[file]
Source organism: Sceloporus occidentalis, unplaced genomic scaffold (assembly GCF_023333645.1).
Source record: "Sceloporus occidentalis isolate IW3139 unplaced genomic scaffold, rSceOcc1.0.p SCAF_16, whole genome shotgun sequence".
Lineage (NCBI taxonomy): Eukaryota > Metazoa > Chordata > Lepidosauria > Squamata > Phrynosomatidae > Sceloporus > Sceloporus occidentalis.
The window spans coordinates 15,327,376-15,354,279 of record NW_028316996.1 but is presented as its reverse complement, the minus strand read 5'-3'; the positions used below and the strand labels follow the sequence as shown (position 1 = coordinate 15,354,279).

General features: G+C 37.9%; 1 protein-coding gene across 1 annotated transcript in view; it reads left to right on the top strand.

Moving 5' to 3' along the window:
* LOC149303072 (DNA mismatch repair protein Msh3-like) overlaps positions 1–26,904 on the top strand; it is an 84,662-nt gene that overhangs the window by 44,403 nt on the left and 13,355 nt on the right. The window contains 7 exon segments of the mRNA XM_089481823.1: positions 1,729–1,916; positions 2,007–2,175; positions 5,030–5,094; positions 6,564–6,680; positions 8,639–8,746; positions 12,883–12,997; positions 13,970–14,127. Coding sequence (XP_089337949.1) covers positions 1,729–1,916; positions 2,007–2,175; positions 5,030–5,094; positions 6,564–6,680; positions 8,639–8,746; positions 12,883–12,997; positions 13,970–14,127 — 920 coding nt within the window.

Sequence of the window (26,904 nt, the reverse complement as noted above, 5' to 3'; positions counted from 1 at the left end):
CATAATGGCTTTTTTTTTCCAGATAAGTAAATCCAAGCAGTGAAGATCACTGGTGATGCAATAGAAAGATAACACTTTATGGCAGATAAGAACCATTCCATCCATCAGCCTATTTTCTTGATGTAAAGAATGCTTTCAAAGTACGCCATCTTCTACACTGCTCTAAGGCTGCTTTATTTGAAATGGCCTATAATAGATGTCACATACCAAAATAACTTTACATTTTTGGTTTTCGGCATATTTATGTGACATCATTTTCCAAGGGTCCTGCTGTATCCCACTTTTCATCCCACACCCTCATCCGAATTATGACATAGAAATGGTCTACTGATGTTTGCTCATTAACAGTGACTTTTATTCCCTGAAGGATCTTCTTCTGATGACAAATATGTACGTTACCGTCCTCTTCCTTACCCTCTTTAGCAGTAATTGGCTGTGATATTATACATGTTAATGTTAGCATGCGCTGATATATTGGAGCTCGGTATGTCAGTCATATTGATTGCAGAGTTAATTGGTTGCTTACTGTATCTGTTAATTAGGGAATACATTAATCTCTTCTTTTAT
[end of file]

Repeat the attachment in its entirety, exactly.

Source organism: Sceloporus occidentalis, unplaced genomic scaffold (assembly GCF_023333645.1).
Source record: "Sceloporus occidentalis isolate IW3139 unplaced genomic scaffold, rSceOcc1.0.p SCAF_16, whole genome shotgun sequence".
Lineage (NCBI taxonomy): Eukaryota > Metazoa > Chordata > Lepidosauria > Squamata > Phrynosomatidae > Sceloporus > Sceloporus occidentalis.
The window spans coordinates 15,327,376-15,354,279 of record NW_028316996.1 but is presented as its reverse complement, the minus strand read 5'-3'; the positions used below and the strand labels follow the sequence as shown (position 1 = coordinate 15,354,279).

General features: G+C 37.9%; 1 protein-coding gene across 1 annotated transcript in view; it reads left to right on the top strand.

Moving 5' to 3' along the window:
* LOC149303072 (DNA mismatch repair protein Msh3-like) overlaps positions 1–26,904 on the top strand; it is an 84,662-nt gene that overhangs the window by 44,403 nt on the left and 13,355 nt on the right. The window contains 7 exon segments of the mRNA XM_089481823.1: positions 1,729–1,916; positions 2,007–2,175; positions 5,030–5,094; positions 6,564–6,680; positions 8,639–8,746; positions 12,883–12,997; positions 13,970–14,127. Coding sequence (XP_089337949.1) covers positions 1,729–1,916; positions 2,007–2,175; positions 5,030–5,094; positions 6,564–6,680; positions 8,639–8,746; positions 12,883–12,997; positions 13,970–14,127 — 920 coding nt within the window.

Sequence of the window (26,904 nt, the reverse complement as noted above, 5' to 3'; positions counted from 1 at the left end):
CATAATGGCTTTTTTTTTCCAGATAAGTAAATCCAAGCAGTGAAGATCACTGGTGATGCAATAGAAAGATAACACTTTATGGCAGATAAGAACCATTCCATCCATCAGCCTATTTTCTTGATGTAAAGAATGCTTTCAAAGTACGCCATCTTCTACACTGCTCTAAGGCTGCTTTATTTGAAATGGCCTATAATAGATGTCACATACCAAAATAACTTTACATTTTTGGTTTTCGGCATATTTATGTGACATCATTTTCCAAGGGTCCTGCTGTATCCCACTTTTCATCCCACACCCTCATCCGAATTATGACATAGAAATGGTCTACTGATGTTTGCTCATTAACAGTGACTTTTATTCCCTGAAGGATCTTCTTCTGATGACAAATATGTACGTTACCGTCCTCTTCCTTACCCTCTTTAGCAGTAATTGGCTGTGATATTATACATGTTAATGTTAGCATGCGCTGATATATTGGAGCTCGGTATGTCAGTCATATTGATTGCAGAGTTAATTGGTTGCTTACTGTATCTGTTAATTAGGGAATACATTAATCTCTTCTTTTAT